Randall V. Brewster John G. Brewster
Financial Advisor Senior Vice President-Investments
Portfolio Manager, Senior Portfolio Manager,
Portfolio Management Program Portfolio Management Program
UBS Financial Services Inc.
This article has been written and provided by UBS Financial Services Inc. for use by its Financial Advisors.
If you are, or are planning to become, one of the millions of Americans who will contribute to charity this year, there are several ways to ensure that you improve your tax liability through giving. One of the more creative ways of giving is through a donor-advised fund (DAF), a separately-identified fund or account that is maintained and operated by a section 501(c)(3) charitable organization.
Donor-advised funds are becoming an increasingly attractive option for individuals, families and organizations looking for alternatives to direct giving or private foundations. They are usually offered by foundations, mutual fund groups, other financial firms and universities, who often partner with a charity on the offering.
The benefits donors receive from using donor-advised funds include the ability to donate a wide variety of assets, an immediate tax deduction, flexible grantmaking and the opportunity to create a legacy. The charitable assets can also be passed on to future generations to oversee and/or can be given directly to charitable organizations
Since the contributions are being made to a public charity, the donor receives an immediate tax deduction, including a deduction for a cash donation of up to 50% of the donor's adjusted gross income (AGI), or a deduction for securities and other appreciated assets of up to 30% of his or her AGI.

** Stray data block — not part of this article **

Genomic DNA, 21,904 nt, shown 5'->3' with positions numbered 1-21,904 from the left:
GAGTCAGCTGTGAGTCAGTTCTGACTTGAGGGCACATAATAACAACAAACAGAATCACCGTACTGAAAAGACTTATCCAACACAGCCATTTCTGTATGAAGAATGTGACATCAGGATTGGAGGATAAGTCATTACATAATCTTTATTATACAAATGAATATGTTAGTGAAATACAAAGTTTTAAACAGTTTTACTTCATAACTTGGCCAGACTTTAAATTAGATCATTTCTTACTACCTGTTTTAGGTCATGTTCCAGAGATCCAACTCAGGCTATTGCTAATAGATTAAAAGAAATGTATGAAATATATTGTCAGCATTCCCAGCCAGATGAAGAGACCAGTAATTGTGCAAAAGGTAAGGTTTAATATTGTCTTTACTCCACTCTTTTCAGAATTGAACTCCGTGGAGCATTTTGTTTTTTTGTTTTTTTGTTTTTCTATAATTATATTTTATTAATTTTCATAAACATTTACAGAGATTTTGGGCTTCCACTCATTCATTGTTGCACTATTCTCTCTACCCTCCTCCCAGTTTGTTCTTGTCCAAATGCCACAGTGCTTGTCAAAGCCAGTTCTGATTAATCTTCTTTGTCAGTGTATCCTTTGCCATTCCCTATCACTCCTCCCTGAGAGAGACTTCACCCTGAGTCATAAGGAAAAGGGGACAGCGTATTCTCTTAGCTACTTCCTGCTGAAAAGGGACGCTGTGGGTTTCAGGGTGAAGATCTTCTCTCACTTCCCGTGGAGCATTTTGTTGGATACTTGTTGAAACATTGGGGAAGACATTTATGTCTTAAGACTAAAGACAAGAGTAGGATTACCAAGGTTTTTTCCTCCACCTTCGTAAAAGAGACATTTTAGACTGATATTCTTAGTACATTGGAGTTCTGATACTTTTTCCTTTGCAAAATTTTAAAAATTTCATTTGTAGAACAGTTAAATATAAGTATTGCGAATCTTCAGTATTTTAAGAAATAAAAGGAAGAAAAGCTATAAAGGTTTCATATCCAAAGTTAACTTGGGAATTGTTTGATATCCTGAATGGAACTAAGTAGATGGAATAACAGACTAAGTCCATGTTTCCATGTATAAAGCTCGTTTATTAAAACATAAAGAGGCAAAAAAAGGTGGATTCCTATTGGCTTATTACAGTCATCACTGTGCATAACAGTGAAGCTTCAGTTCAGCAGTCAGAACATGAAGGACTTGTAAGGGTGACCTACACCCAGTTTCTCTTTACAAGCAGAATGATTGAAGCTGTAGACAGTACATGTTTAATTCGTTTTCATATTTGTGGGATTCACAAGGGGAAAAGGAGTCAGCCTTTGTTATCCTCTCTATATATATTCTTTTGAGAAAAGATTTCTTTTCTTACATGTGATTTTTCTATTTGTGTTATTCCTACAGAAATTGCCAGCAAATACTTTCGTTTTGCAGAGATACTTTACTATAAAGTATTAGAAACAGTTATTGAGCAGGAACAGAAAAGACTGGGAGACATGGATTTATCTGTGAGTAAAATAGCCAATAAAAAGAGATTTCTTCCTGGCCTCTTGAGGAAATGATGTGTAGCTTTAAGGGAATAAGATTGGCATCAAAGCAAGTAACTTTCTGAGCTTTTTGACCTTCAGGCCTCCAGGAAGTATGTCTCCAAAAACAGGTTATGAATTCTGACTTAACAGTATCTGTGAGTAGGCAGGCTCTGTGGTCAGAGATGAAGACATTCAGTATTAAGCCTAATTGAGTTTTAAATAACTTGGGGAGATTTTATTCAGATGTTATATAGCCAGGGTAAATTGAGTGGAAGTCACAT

Leave a legacy with a private foundation
Private foundations offer a more traditional approach to giving. With a private foundation, donors establish a private grantmaking giving vehicle that is formed as a trust or corporation and generally receives most of its funding from one source, such as a family.
There are several tax advantages to having a private foundation, including the fact that no capital gain is realized when appreciated property is donated to a foundation. Donors may also claim a charitable deduction for the full market value of appreciated stock held in publicly traded companies.
There are also several things to consider regarding when selecting a charitable vehicle. For example, with donor-advised funds, you lose complete control over the workings of the fund. And while the donor may provide suggestions about the distributions the institution makes from the fund, the recommendations are only advisory. However, most suggestions are followed by the administrating charity, but they are not obligated to do so.
In contrast, donors in private foundations can create their own board, pick investments from across the financial industry and give equally to foreign and domestic charities.
When comparing the two structures, it is important to realize that the DAF and a private foundation can also complement each other. For example, the DAF and a private foundation can work together to fund anonymous grants, facilitate donations of special assets, and simplify international grantmaking and operational administration.
Need more information to help you decide on the right vehicle to use to conduct your charitable giving? Please contact a financial advisor, who may be able to provide you with more information on how a donor-advised fund may assist you in your strategic philanthropy.
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